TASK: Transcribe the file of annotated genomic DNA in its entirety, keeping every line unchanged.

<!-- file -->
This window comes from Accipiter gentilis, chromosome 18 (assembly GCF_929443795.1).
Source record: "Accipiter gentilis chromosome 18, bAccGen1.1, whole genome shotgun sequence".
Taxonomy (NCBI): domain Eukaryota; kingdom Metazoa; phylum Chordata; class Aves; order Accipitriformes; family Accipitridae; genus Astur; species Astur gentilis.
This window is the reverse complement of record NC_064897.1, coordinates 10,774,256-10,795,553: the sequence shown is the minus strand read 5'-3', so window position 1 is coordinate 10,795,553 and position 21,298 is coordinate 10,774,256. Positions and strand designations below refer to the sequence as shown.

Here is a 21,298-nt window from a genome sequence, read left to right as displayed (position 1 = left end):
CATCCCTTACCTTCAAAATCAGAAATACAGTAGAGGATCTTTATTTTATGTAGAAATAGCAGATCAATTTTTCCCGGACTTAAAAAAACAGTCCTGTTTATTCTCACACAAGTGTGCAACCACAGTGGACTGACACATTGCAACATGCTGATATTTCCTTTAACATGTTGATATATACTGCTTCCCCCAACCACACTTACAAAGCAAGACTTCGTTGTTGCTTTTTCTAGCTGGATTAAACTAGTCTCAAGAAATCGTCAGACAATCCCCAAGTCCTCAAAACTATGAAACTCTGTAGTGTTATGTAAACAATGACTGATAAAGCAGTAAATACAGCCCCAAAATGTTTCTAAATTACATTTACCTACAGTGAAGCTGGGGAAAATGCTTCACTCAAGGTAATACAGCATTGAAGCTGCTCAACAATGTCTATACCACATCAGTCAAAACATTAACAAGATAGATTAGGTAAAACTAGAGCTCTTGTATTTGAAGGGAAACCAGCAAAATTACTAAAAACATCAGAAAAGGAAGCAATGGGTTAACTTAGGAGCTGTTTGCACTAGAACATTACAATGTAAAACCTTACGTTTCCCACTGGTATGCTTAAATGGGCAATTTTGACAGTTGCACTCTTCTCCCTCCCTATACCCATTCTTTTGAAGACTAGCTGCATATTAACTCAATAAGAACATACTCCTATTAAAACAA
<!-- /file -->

This window comes from Accipiter gentilis, chromosome 18 (assembly GCF_929443795.1).
Source record: "Accipiter gentilis chromosome 18, bAccGen1.1, whole genome shotgun sequence".
Taxonomy (NCBI): domain Eukaryota; kingdom Metazoa; phylum Chordata; class Aves; order Accipitriformes; family Accipitridae; genus Astur; species Astur gentilis.
This window is the reverse complement of record NC_064897.1, coordinates 10,774,256-10,795,553: the sequence shown is the minus strand read 5'-3', so window position 1 is coordinate 10,795,553 and position 21,298 is coordinate 10,774,256. Positions and strand designations below refer to the sequence as shown.

Here is a 21,298-nt window from a genome sequence, read left to right as displayed (position 1 = left end):
CATCCCTTACCTTCAAAATCAGAAATACAGTAGAGGATCTTTATTTTATGTAGAAATAGCAGATCAATTTTTCCCGGACTTAAAAAAACAGTCCTGTTTATTCTCACACAAGTGTGCAACCACAGTGGACTGACACATTGCAACATGCTGATATTTCCTTTAACATGTTGATATATACTGCTTCCCCCAACCACACTTACAAAGCAAGACTTCGTTGTTGCTTTTTCTAGCTGGATTAAACTAGTCTCAAGAAATCGTCAGACAATCCCCAAGTCCTCAAAACTATGAAACTCTGTAGTGTTATGTAAACAATGACTGATAAAGCAGTAAATACAGCCCCAAAATGTTTCTAAATTACATTTACCTACAGTGAAGCTGGGGAAAATGCTTCACTCAAGGTAATACAGCATTGAAGCTGCTCAACAATGTCTATACCACATCAGTCAAAACATTAACAAGATAGATTAGGTAAAACTAGAGCTCTTGTATTTGAAGGGAAACCAGCAAAATTACTAAAAACATCAGAAAAGGAAGCAATGGGTTAACTTAGGAGCTGTTTGCACTAGAACATTACAATGTAAAACCTTACGTTTCCCACTGGTATGCTTAAATGGGCAATTTTGACAGTTGCACTCTTCTCCCTCCCTATACCCATTCTTTTGAAGACTAGCTGCATATTAACTCAATAAGAACATACTCCTATTAAAACAA